Over the next few days we planted seeds in the greenhouses, planted sugar cane fields, cleaned out duck ponds and travelled through parts of Cambodia to raise awareness and meet the locals. The third morning was spent teaching English to children in a primary school, and that afternoon we took part in a Buddhist tree blessing ceremony with a Bhikkhu. The Bhikkhu blesses a scarf in the ceremony and the scarf is then tied around a tree. This stops the Buddhist population from cutting down the trees and helps save the forests.
We walked and looked after the rescue dogs, were introduced to the baby gibbons (so cute!) and walked past the leopard cat’s enclosure (we couldn’t see them as they were completely wild and hid from people). The biggest job was helping dig holes for the new elephant enclosure…the fire ants were on form that day (I still have bite scars).
The morning before I left the sanctuary was spent in the middle of the jungle, planting the seedlings from the year before. It felt amazing to be part of reforestation and providing a habitat for future wildlife. Our group then got to spend three hours ‘hanging out’ with the elephants as they wandered around the jungle clearing.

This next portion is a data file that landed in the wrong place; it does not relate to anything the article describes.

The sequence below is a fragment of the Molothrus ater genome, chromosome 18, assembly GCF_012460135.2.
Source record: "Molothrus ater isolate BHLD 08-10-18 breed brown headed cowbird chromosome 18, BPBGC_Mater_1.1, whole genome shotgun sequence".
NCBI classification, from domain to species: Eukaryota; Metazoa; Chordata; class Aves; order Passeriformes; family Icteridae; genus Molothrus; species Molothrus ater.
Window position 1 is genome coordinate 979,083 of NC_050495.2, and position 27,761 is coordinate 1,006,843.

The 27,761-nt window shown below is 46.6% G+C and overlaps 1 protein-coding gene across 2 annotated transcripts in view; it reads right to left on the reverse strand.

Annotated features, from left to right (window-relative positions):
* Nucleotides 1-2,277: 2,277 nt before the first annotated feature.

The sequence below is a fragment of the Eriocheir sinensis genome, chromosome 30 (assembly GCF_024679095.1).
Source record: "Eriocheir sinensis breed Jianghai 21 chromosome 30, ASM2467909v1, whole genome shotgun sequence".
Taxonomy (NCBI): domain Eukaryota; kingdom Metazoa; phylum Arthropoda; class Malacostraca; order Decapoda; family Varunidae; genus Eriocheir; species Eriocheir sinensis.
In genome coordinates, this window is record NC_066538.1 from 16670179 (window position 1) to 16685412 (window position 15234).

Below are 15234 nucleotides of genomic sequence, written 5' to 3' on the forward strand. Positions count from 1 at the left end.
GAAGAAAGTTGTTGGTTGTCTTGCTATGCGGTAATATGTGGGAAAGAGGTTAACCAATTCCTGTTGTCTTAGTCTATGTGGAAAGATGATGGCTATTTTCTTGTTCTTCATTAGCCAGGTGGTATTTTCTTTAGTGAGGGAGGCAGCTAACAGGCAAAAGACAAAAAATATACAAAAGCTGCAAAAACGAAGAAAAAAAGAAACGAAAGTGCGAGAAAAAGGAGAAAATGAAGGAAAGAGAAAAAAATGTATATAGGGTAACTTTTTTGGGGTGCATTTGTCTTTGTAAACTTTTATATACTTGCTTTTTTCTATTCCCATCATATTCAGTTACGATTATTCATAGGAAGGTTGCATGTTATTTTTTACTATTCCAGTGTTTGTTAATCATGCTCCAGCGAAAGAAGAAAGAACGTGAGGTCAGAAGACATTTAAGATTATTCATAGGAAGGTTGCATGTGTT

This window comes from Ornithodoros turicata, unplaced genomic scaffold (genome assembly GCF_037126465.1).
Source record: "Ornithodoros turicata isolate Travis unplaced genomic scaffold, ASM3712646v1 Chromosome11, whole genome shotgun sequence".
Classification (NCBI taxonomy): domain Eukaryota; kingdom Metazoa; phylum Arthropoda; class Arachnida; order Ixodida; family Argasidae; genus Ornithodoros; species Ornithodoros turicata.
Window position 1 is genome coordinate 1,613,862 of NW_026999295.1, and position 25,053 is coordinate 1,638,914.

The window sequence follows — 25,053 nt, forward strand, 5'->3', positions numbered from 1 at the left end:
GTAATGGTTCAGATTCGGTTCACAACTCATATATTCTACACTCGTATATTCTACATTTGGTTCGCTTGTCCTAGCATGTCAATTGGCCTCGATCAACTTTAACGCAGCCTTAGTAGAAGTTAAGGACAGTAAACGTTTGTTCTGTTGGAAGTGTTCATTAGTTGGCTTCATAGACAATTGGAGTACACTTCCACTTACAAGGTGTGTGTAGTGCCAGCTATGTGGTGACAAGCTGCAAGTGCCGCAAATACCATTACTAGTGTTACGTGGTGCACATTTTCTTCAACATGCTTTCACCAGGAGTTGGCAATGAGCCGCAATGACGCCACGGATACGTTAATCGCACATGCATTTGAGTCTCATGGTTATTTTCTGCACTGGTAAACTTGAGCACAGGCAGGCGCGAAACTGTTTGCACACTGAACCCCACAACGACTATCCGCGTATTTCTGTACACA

When we set off for Siem Reap the next day we still had two nights left. So, we shopped at the Night Market and went for food, generally experiencing the culture of the city and enjoying hot running water for the first time in a week. Bucket showers are an experience. I also slept for 13 hours straight.
On the last day I visited Angkor Watt, the temples which arguably form the heart of Cambodian culture: the inspiration for King Louie’s ruins in Disney’s The Jungle Book and part of the set for 2017’s Tomb Raider. I then went wild swimming in a stunning waterfall.
If you are planning to travel to Cambodia and would like do play a small role in helping then there are lots of different opportunities available like visting, donating to or helping at a wildlife sanctuary. Donations made through volunteering really helps wildlife sanctuaries and I can’t wait to go back and participate again.
I would urge anyone with an interest in helping wildlife to do something similar. My experience was really eye opening and life-changing so what are you waiting for, search volunteer programs in Cambodia today!
By Amelia Thackray